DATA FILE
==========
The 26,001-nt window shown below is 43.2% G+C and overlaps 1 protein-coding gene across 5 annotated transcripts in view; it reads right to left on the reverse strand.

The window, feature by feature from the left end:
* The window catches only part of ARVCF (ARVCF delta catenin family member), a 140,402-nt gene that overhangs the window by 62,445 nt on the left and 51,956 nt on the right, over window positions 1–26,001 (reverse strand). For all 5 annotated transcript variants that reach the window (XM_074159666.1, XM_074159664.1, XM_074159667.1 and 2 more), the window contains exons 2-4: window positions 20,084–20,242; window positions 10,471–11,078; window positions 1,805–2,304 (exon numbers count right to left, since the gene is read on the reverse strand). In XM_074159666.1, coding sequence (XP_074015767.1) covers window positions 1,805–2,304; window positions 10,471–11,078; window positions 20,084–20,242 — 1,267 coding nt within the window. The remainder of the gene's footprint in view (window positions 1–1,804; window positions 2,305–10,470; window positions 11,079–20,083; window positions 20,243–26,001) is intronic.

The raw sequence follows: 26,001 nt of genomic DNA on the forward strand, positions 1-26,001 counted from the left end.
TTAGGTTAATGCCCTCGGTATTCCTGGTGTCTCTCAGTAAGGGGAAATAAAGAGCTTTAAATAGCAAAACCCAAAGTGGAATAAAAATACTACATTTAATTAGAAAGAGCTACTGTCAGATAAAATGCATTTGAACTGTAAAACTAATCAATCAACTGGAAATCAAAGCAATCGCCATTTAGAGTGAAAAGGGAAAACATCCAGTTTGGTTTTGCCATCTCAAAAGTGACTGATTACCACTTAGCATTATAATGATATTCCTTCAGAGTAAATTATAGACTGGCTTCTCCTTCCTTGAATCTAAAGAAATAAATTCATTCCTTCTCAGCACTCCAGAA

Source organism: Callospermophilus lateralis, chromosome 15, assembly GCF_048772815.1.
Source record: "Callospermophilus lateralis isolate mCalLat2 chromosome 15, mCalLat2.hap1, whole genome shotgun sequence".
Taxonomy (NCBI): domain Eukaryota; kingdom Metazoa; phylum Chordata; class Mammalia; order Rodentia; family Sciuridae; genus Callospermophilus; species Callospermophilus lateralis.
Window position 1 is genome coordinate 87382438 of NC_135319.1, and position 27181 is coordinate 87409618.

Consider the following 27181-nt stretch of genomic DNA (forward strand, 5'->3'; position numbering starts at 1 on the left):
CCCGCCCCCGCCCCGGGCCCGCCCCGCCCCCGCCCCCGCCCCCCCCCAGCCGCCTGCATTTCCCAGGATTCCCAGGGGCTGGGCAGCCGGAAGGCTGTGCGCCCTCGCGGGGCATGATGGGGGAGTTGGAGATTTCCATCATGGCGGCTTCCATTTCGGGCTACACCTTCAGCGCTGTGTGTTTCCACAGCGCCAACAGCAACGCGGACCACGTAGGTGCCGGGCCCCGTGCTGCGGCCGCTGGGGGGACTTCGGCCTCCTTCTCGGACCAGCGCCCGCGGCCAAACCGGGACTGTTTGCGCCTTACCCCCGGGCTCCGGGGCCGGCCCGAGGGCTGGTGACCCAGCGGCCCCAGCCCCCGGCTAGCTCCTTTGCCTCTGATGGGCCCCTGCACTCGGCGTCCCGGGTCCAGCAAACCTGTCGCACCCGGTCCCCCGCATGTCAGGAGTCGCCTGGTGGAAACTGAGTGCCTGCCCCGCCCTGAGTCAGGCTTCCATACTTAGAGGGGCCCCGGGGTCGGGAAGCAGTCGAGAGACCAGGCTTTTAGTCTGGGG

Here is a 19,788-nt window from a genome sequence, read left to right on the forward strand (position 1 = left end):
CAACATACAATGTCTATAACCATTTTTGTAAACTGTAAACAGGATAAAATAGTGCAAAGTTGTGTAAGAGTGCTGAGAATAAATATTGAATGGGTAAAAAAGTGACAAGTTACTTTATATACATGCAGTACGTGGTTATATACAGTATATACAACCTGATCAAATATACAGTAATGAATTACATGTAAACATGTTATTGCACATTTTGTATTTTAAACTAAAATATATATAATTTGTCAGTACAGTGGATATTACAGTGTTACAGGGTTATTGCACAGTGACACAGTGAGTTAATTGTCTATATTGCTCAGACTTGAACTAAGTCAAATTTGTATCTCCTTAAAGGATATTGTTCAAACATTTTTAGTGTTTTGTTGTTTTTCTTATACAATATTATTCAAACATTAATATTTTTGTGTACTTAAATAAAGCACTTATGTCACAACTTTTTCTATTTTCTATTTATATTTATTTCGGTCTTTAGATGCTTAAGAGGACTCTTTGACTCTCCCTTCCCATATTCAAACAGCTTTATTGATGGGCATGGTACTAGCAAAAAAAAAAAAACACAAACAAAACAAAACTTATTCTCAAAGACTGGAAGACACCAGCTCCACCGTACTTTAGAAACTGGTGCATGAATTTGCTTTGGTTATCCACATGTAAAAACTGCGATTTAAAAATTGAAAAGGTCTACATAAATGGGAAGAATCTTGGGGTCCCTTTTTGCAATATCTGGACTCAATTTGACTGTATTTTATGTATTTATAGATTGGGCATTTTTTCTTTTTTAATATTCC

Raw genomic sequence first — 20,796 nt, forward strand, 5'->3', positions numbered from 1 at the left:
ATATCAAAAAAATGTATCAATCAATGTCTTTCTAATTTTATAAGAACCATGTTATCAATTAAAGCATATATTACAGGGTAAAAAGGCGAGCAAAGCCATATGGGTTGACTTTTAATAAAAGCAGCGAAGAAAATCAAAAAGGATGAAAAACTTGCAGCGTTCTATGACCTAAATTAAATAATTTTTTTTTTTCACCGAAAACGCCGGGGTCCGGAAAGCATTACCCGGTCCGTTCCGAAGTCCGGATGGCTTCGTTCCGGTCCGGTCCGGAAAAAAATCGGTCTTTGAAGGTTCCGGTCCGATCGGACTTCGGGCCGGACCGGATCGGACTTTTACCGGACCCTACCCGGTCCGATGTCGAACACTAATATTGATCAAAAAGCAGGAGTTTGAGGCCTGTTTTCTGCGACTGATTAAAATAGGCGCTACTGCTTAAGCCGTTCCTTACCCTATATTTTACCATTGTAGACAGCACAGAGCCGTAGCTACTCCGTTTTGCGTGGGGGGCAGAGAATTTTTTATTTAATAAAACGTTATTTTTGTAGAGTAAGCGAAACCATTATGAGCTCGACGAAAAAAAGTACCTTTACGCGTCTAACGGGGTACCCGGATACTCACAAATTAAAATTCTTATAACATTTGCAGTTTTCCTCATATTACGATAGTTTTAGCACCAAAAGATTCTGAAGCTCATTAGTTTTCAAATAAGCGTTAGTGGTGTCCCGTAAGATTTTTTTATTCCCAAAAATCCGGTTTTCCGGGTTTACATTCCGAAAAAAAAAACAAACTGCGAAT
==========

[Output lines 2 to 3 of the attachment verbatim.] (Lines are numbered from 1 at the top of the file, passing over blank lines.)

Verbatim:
The window, feature by feature from the left end:
* The window catches only part of ARVCF (ARVCF delta catenin family member), a 140,402-nt gene that overhangs the window by 62,445 nt on the left and 51,956 nt on the right, over window positions 1–26,001 (reverse strand). For all 5 annotated transcript variants that reach the window (XM_074159666.1, XM_074159664.1, XM_074159667.1 and 2 more), the window contains exons 2-4: window positions 20,084–20,242; window positions 10,471–11,078; window positions 1,805–2,304 (exon numbers count right to left, since the gene is read on the reverse strand). In XM_074159666.1, coding sequence (XP_074015767.1) covers window positions 1,805–2,304; window positions 10,471–11,078; window positions 20,084–20,242 — 1,267 coding nt within the window. The remainder of the gene's footprint in view (window positions 1–1,804; window positions 2,305–10,470; window positions 11,079–20,083; window positions 20,243–26,001) is intronic.